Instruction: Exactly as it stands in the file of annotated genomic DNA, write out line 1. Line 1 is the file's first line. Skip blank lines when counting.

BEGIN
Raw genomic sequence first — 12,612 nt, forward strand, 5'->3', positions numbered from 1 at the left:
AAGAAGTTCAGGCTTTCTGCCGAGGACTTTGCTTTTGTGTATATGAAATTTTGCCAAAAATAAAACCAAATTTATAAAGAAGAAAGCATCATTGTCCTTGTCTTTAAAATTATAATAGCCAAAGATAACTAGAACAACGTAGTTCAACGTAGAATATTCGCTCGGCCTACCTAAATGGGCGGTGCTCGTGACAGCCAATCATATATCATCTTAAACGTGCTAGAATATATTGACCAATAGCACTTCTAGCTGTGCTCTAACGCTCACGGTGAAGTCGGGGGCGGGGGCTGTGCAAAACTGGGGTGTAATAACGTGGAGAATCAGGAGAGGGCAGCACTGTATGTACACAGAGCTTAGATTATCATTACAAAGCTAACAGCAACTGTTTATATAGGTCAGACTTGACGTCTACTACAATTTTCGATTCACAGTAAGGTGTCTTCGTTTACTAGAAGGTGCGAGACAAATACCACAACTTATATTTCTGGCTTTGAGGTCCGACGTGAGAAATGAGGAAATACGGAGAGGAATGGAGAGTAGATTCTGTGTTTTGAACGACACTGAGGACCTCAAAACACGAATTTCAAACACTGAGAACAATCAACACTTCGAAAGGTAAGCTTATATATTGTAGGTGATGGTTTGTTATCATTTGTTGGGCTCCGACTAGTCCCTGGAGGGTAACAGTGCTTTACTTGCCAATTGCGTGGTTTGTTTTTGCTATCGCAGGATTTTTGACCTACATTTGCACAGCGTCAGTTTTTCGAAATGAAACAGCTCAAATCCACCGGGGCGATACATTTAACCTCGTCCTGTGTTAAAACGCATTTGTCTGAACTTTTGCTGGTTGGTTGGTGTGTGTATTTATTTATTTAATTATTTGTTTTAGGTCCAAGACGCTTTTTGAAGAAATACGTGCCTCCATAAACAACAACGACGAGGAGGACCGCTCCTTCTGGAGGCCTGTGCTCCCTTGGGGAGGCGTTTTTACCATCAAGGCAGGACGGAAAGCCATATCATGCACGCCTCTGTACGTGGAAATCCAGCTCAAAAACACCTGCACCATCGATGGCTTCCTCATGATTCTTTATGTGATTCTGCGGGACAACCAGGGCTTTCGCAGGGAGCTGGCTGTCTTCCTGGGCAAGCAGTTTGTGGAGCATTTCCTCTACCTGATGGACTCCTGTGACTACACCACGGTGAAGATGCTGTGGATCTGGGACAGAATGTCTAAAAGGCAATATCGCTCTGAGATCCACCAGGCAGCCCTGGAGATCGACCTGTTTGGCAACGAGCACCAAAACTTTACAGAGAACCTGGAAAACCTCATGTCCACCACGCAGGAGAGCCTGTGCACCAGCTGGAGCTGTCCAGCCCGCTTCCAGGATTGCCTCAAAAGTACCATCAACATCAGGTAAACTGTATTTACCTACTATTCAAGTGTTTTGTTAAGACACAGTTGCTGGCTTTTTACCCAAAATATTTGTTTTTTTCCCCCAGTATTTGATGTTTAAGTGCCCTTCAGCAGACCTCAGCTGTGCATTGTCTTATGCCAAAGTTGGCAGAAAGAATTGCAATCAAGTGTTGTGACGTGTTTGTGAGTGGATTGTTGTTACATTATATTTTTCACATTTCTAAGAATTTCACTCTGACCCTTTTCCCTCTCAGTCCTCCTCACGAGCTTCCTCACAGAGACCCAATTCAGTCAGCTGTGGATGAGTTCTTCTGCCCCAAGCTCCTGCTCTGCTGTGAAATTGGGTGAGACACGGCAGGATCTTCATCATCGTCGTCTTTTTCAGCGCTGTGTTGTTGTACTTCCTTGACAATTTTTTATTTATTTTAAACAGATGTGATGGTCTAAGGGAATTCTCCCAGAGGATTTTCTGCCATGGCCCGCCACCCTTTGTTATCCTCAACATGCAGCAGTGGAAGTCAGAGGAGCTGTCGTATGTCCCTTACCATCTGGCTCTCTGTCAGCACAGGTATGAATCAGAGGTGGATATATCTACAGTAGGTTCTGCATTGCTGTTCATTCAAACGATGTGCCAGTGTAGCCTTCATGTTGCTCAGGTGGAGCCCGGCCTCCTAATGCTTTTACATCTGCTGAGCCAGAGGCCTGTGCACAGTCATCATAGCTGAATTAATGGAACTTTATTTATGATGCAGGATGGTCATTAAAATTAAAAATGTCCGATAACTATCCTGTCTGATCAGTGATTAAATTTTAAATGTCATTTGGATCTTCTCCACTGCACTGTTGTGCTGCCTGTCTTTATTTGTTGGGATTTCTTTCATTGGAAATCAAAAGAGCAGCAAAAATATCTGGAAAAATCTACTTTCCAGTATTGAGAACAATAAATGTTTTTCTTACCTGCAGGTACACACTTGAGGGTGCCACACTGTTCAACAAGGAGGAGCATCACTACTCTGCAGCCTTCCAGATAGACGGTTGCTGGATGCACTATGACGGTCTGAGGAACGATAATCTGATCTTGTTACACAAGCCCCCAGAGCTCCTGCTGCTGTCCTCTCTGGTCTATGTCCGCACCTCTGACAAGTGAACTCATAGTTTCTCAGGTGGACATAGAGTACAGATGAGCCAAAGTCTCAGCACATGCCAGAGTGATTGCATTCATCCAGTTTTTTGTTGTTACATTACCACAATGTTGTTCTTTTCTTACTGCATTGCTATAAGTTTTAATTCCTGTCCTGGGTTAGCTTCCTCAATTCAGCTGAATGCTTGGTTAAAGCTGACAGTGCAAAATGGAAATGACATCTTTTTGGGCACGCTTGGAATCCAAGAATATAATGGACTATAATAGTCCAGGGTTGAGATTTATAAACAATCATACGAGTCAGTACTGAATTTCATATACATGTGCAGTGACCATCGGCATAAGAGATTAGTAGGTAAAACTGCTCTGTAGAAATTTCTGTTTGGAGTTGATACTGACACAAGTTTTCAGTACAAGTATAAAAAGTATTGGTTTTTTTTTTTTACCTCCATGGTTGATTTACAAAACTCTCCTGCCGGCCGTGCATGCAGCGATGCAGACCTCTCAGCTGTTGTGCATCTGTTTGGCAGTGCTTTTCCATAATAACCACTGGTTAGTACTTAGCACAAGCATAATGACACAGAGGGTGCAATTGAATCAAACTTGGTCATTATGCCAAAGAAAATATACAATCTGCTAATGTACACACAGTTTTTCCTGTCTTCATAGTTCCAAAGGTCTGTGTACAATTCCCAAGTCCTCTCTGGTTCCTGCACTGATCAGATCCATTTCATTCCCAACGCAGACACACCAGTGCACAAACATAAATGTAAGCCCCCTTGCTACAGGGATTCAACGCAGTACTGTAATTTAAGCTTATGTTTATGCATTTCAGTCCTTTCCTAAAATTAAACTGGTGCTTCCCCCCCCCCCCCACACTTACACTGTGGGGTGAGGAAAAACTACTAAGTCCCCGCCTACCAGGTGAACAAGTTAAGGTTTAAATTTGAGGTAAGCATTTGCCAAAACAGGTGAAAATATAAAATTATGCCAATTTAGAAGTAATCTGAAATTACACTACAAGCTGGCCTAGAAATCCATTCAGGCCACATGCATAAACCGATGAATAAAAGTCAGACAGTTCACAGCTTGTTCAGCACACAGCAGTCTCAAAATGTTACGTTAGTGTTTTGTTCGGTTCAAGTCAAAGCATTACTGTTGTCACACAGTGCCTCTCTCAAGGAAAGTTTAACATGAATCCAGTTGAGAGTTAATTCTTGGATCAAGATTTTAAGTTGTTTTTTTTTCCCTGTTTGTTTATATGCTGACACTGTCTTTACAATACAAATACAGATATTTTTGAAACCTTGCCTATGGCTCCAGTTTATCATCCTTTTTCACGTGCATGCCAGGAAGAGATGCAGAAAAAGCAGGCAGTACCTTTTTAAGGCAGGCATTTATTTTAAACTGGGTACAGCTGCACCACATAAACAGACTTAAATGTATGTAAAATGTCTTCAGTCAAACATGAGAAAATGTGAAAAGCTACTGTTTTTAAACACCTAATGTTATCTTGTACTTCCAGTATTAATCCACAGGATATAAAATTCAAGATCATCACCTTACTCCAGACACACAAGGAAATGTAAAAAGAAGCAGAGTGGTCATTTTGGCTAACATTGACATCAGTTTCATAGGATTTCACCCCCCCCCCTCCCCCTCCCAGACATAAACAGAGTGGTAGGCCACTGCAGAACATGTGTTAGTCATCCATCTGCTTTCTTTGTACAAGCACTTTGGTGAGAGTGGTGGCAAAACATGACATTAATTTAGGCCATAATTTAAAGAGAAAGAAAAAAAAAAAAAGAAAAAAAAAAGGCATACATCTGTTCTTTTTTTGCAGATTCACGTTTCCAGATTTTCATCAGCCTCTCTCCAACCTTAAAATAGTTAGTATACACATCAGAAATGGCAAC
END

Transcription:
Raw genomic sequence first — 12,612 nt, forward strand, 5'->3', positions numbered from 1 at the left: